Is the Chicago Teachers Union's refusal to work in-person legal?

Members of the Chicago Teachers Union refuse to work in their classrooms. But is it an illegal, wildcat strike?

Labor lawyer Burt Odelson, who represents several suburban school boards, says the union does not have the unilateral authority it's claiming to force students to return to remote learning.

"It’s an unauthorized wildcat strike. It's the employees telling the boss, ‘we're doing what we want! Pay us anyway. And, if you don't succumb to what our terms of employment are, too bad!’ That's exactly what it is. It's a wildcat strike," Odelson said.

Instead of walking out of classrooms, Odelson says teachers should have used the grievance procedure laid out in their collective bargaining contract with the Chicago Board of Education. Odelson says the city should seek a court order to end the illegal job action.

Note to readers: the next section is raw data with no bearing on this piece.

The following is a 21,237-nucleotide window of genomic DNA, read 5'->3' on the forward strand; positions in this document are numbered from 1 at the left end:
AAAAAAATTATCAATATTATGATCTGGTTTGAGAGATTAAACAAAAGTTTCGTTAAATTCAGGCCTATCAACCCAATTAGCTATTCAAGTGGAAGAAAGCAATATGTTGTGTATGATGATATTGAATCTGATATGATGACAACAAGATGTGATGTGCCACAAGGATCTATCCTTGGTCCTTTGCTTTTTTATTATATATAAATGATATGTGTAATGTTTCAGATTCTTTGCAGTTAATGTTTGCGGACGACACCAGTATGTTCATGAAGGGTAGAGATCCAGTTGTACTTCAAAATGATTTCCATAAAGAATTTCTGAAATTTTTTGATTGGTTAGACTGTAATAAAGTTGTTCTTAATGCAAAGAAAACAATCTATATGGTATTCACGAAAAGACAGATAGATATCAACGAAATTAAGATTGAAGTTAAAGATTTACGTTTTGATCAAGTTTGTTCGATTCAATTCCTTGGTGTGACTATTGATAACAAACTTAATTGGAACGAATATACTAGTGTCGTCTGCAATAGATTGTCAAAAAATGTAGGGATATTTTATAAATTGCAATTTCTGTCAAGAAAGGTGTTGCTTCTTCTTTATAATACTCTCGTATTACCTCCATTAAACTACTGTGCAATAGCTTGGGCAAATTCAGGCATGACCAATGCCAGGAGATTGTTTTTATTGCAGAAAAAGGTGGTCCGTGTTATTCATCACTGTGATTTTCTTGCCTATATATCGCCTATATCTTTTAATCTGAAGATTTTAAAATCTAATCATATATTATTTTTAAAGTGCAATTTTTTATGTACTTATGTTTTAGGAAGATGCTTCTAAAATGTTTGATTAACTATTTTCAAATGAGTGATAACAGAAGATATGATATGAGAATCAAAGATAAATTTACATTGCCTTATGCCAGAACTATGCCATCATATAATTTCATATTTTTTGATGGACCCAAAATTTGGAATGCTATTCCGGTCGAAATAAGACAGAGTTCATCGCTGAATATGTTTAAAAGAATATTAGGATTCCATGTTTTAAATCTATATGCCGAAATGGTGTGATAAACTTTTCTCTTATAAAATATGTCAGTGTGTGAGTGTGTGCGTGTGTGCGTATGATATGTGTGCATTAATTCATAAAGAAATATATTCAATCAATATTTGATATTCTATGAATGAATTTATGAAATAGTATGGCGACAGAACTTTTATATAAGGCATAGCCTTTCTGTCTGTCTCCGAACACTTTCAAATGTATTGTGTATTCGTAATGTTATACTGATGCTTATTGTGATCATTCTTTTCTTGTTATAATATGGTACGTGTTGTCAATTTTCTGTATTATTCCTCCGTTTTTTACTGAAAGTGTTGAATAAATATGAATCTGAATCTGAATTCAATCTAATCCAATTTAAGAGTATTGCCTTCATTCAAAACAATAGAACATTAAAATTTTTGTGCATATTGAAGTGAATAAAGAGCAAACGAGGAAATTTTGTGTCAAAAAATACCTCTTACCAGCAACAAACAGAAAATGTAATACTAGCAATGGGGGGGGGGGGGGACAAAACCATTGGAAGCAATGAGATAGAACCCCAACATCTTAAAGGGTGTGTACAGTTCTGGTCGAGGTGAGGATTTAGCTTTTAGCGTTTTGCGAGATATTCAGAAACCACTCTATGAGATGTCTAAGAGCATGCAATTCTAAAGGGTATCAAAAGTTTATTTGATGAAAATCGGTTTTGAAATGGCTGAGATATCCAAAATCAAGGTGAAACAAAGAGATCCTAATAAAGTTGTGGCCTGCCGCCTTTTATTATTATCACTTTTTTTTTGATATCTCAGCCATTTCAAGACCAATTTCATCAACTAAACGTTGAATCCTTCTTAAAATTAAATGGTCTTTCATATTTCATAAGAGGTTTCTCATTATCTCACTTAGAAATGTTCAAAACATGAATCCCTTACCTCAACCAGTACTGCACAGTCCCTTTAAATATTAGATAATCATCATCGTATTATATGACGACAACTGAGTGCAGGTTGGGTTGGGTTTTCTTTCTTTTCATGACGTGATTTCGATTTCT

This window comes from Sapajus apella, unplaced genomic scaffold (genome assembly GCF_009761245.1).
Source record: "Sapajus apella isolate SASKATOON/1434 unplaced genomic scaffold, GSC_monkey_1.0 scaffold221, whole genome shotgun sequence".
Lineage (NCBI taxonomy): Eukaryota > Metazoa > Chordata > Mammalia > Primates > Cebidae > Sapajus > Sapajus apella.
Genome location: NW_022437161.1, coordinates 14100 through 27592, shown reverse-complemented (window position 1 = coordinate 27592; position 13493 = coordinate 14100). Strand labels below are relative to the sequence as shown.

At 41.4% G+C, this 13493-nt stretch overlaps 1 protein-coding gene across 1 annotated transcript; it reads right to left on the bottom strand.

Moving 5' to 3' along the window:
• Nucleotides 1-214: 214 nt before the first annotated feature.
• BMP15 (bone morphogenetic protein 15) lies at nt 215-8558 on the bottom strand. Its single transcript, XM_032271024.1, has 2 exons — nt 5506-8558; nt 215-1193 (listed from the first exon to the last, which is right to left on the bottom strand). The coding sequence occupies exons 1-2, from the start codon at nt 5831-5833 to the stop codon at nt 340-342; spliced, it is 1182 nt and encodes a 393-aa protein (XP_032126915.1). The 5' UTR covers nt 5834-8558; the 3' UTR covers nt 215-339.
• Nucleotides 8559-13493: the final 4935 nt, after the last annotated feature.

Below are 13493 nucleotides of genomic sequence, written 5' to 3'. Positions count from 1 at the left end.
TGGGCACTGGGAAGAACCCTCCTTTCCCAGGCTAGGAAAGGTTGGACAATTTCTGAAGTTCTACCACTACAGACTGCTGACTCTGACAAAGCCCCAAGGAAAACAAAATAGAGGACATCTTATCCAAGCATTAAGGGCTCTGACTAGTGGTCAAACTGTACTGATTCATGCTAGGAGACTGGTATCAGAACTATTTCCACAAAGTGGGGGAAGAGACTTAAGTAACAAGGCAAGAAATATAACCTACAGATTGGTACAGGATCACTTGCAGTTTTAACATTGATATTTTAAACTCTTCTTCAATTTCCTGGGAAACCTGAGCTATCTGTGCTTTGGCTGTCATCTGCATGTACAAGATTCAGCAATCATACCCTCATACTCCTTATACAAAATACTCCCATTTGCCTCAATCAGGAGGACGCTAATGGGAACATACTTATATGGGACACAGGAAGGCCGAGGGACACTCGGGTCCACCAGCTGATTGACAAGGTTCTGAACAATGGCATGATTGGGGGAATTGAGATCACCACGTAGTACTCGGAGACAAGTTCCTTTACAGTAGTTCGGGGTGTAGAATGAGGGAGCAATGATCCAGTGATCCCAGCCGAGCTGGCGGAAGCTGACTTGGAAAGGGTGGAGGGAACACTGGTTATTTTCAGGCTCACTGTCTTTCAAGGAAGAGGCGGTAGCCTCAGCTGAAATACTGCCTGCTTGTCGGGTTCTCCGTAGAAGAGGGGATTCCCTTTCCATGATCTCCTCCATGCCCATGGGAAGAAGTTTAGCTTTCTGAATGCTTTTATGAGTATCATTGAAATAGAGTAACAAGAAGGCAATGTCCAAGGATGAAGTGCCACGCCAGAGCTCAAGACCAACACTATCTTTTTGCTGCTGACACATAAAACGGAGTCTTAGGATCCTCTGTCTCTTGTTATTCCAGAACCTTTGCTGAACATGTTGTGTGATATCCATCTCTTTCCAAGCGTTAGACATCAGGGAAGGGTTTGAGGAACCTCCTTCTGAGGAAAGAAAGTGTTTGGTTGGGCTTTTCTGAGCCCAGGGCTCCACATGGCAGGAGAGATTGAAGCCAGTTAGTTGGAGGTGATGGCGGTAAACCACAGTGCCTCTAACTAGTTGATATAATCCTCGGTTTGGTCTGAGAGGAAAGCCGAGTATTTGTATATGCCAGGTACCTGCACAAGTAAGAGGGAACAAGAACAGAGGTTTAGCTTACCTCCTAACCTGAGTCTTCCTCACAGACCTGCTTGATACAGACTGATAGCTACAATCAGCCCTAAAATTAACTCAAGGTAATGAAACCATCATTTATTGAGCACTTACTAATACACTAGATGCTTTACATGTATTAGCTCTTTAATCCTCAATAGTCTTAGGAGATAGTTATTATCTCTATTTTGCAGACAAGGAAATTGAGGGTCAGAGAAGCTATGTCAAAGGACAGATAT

But Bob Bruno, a University of Illinois professor who is an expert in labor relations, said the union is making a health and safety argument that may transcend the law and suggests getting a court order could backfire on Mayor Lori Lightfoot's administration.

"You might win legally. But that doesn't get your teachers into school. That doesn't get your kids educated. In the meantime, of course, you're not holding classes," Bruno said. "At the heart of it, it's a group of workers overwhelmingly saying, ‘we don't think that the schools are safe enough.’"